community information technology. He has
led numerous participatory action research projects, community technology
projects, and empowerment evaluation processes with community development
corporations, community-based leadership education programs, community
organizing groups, and other non-profits in North America and Australia. Randy has written extensively on community
organizing and development and higher education engagement with community,
including the books Defending Community (Temple University Press, 1994),
Research Methods for Community Change 2e (Sage Publications, 2013), the
co-authored book Community-Based Research in Higher Education (Jossey-Bass,
2003) and the co-edited book The Unheard Voices: Community Organizations and
Service Learning (Temple University Press, 2009). View Randy's complete vita.
Register for this conference now using online registration.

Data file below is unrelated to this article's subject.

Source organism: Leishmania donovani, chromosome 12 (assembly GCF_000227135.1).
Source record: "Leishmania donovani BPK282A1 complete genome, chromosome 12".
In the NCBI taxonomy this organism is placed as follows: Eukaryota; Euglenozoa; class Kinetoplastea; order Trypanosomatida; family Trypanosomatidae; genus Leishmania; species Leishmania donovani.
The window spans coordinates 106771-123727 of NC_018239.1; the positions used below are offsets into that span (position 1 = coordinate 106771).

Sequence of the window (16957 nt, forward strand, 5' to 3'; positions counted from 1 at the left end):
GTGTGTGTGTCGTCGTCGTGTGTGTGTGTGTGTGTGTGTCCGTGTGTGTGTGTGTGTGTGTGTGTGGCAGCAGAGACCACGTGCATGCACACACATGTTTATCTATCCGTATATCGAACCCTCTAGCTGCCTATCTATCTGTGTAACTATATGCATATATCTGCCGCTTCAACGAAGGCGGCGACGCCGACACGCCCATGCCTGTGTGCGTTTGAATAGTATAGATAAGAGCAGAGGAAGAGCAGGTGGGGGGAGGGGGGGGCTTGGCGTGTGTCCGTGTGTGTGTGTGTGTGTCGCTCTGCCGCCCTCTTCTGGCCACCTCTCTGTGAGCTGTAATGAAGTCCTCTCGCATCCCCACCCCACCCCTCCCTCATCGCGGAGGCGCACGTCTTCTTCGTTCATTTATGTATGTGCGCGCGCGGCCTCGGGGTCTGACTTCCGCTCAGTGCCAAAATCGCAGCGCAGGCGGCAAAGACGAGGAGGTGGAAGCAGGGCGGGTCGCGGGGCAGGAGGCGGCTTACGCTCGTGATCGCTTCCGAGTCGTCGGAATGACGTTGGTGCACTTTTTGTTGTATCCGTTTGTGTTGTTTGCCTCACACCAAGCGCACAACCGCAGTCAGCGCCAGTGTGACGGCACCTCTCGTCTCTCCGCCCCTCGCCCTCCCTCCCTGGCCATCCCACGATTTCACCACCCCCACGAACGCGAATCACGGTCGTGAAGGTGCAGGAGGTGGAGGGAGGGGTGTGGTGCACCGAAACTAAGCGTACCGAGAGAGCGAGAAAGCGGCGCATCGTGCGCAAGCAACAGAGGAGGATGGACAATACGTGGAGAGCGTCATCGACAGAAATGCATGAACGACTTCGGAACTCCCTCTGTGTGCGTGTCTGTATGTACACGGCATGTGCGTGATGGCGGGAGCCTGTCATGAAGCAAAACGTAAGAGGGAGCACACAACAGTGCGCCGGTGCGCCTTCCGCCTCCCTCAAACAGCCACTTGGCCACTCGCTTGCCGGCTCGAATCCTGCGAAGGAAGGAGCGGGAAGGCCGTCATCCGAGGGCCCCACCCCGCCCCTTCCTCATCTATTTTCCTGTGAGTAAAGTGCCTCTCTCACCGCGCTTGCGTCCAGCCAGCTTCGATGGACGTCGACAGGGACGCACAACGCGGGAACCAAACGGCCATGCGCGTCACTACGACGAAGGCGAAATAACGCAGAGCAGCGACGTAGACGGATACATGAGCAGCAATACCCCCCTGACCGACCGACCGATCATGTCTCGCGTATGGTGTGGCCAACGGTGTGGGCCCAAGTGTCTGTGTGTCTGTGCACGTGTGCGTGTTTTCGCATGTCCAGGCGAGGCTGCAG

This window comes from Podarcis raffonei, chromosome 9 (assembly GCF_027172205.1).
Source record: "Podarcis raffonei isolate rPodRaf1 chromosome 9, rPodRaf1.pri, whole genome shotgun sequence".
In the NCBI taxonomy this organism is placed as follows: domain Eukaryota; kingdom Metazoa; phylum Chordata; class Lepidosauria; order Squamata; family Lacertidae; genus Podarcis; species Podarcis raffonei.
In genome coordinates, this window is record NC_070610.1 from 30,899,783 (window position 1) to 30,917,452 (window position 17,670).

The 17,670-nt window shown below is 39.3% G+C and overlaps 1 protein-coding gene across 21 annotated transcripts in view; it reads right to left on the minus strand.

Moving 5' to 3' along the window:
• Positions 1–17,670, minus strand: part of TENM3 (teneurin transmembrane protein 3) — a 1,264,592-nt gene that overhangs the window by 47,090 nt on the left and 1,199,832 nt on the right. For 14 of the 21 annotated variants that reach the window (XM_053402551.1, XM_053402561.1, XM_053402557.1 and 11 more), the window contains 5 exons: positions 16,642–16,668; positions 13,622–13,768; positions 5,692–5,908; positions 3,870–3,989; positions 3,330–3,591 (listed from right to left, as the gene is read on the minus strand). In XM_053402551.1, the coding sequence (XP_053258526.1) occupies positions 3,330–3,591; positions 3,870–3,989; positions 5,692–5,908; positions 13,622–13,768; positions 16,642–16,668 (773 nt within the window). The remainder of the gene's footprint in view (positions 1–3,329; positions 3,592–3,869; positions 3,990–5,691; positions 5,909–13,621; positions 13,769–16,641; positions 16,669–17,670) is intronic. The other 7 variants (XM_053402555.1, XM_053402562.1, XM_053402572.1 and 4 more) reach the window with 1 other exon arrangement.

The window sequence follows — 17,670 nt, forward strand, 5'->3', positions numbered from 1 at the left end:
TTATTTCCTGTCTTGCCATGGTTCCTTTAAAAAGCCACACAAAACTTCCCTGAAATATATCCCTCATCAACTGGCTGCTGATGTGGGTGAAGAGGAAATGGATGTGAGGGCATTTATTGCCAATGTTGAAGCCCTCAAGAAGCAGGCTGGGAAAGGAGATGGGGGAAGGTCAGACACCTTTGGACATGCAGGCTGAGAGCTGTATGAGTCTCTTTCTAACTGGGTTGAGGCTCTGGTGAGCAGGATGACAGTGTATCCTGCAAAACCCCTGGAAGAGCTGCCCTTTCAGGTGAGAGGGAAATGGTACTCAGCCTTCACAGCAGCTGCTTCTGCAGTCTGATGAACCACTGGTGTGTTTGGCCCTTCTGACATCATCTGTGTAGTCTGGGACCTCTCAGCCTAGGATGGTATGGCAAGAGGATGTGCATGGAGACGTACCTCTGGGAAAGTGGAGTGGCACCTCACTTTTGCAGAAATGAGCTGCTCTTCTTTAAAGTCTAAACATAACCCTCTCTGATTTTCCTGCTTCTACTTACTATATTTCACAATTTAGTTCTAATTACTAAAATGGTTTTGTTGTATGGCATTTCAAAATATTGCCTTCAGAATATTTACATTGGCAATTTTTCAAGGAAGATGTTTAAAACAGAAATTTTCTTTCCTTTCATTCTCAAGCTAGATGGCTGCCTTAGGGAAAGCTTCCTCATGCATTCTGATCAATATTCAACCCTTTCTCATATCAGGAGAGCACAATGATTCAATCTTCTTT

- Please note: In order to register for AAEEBL-sponsored events or to submit proposals, it is necessary to first register at this site, the AAEEBL Community Online. Once you have done that, your forms will conveniently be auto-filled. (You will always have choices about your online presence and what resources you use.)
earlybird registration fee discount applies until (Extended!) to April 28, 2014 for
AAEEBL Institutional members, non-members, Corporate Partners and
- AAEEBL Institutional Members
gain a significant discount on AAEEBL-sponsored conferences
including the Annual Conference, this year from July 28-31 in Boston,